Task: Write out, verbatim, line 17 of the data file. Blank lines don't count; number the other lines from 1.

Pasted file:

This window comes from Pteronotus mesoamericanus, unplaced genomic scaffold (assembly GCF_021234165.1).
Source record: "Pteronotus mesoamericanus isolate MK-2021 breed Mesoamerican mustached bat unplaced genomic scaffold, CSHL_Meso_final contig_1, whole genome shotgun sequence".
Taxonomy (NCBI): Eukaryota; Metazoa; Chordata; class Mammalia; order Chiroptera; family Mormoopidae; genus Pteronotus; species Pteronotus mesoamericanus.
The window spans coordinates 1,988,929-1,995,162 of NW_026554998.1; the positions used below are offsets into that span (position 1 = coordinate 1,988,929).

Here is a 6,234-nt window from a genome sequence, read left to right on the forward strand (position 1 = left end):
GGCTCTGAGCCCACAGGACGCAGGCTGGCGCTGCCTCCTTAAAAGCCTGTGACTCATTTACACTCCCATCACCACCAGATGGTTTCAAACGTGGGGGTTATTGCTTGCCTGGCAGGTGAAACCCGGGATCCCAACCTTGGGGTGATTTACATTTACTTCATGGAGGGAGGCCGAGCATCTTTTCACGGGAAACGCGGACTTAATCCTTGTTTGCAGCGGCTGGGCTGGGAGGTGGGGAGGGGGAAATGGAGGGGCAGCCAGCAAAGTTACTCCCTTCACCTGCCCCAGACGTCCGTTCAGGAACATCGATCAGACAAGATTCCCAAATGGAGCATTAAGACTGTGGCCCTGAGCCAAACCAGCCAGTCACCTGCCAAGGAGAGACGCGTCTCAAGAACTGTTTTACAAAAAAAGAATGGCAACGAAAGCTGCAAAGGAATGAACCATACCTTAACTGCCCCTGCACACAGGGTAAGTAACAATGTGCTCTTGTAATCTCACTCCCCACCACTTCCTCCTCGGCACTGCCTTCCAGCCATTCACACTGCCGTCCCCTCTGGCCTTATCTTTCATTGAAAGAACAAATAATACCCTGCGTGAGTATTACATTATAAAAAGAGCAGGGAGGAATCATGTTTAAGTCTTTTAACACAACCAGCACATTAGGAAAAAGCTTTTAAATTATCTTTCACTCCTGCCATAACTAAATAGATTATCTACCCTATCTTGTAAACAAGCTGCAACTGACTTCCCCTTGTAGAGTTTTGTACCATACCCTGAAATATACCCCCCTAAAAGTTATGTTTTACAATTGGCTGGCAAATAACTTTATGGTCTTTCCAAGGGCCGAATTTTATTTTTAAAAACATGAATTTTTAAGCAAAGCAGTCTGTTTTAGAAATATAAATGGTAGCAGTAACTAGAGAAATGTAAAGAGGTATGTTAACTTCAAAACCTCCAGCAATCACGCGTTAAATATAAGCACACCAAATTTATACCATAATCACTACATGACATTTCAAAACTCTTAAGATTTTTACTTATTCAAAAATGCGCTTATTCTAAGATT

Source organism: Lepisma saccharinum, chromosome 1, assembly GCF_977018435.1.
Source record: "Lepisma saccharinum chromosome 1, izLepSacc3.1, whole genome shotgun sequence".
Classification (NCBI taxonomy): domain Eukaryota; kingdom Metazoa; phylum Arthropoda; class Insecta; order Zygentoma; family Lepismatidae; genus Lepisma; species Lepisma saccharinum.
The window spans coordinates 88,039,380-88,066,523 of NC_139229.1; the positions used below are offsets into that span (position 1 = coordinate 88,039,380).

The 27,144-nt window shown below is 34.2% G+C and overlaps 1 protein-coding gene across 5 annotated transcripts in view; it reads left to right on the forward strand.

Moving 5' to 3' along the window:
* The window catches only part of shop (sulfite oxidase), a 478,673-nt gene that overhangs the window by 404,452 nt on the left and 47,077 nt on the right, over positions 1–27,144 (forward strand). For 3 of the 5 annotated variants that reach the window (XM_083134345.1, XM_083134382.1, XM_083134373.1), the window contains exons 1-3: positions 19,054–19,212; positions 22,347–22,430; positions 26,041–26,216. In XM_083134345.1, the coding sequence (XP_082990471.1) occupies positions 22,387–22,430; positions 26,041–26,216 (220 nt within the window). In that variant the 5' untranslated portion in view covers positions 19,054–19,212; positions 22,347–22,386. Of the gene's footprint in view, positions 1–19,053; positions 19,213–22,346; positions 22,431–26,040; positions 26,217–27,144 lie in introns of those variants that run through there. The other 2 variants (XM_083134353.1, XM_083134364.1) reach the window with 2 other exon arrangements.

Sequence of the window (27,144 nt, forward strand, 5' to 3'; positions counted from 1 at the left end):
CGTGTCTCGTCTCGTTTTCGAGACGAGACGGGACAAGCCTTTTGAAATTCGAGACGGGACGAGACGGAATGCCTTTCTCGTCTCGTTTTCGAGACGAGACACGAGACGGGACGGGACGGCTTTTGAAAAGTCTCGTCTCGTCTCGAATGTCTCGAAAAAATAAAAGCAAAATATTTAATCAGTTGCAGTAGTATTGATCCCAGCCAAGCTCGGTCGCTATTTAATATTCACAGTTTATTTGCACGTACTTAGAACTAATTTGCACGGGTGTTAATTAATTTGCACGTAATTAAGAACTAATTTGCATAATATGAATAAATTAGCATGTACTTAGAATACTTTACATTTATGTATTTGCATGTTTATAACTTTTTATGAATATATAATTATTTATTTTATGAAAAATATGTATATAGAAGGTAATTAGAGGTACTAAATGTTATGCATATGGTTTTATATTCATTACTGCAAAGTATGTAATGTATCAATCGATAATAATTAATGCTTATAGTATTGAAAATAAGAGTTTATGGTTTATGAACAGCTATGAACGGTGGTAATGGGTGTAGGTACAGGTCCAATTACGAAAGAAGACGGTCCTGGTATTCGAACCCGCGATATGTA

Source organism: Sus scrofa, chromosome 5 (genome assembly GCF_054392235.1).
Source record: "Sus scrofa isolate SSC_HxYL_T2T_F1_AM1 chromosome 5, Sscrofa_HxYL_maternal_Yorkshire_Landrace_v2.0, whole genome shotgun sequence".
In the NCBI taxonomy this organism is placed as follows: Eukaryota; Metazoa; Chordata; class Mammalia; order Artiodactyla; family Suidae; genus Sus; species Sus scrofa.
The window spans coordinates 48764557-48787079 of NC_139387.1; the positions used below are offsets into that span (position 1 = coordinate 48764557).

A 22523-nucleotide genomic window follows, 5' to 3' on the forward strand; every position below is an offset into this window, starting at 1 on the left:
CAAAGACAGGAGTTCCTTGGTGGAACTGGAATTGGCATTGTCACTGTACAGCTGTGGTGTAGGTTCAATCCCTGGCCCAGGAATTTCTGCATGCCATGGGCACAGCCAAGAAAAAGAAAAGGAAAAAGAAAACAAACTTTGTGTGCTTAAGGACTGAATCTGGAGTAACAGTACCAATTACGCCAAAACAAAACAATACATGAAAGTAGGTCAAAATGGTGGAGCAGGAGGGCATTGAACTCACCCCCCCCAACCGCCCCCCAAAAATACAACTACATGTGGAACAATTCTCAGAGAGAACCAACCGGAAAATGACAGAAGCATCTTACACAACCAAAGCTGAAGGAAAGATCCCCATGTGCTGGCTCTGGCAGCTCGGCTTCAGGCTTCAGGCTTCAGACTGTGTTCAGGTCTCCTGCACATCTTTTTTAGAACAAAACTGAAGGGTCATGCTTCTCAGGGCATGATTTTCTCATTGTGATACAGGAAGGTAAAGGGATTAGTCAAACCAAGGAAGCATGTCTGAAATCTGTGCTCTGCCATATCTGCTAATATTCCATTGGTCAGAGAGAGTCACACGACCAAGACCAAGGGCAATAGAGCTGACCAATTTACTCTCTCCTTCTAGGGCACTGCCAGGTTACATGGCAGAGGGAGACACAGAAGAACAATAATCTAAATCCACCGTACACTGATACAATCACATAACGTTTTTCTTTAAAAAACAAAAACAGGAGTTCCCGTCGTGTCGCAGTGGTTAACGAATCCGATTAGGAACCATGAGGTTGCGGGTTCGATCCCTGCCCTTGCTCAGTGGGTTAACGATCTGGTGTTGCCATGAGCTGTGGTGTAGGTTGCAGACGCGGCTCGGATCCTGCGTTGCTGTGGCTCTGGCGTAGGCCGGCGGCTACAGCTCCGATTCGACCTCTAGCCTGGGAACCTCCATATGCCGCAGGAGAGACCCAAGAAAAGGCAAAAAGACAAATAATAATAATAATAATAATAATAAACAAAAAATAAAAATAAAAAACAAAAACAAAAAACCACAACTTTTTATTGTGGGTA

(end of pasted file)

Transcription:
Source record: "Sus scrofa isolate SSC_HxYL_T2T_F1_AM1 chromosome 5, Sscrofa_HxYL_maternal_Yorkshire_Landrace_v2.0, whole genome shotgun sequence".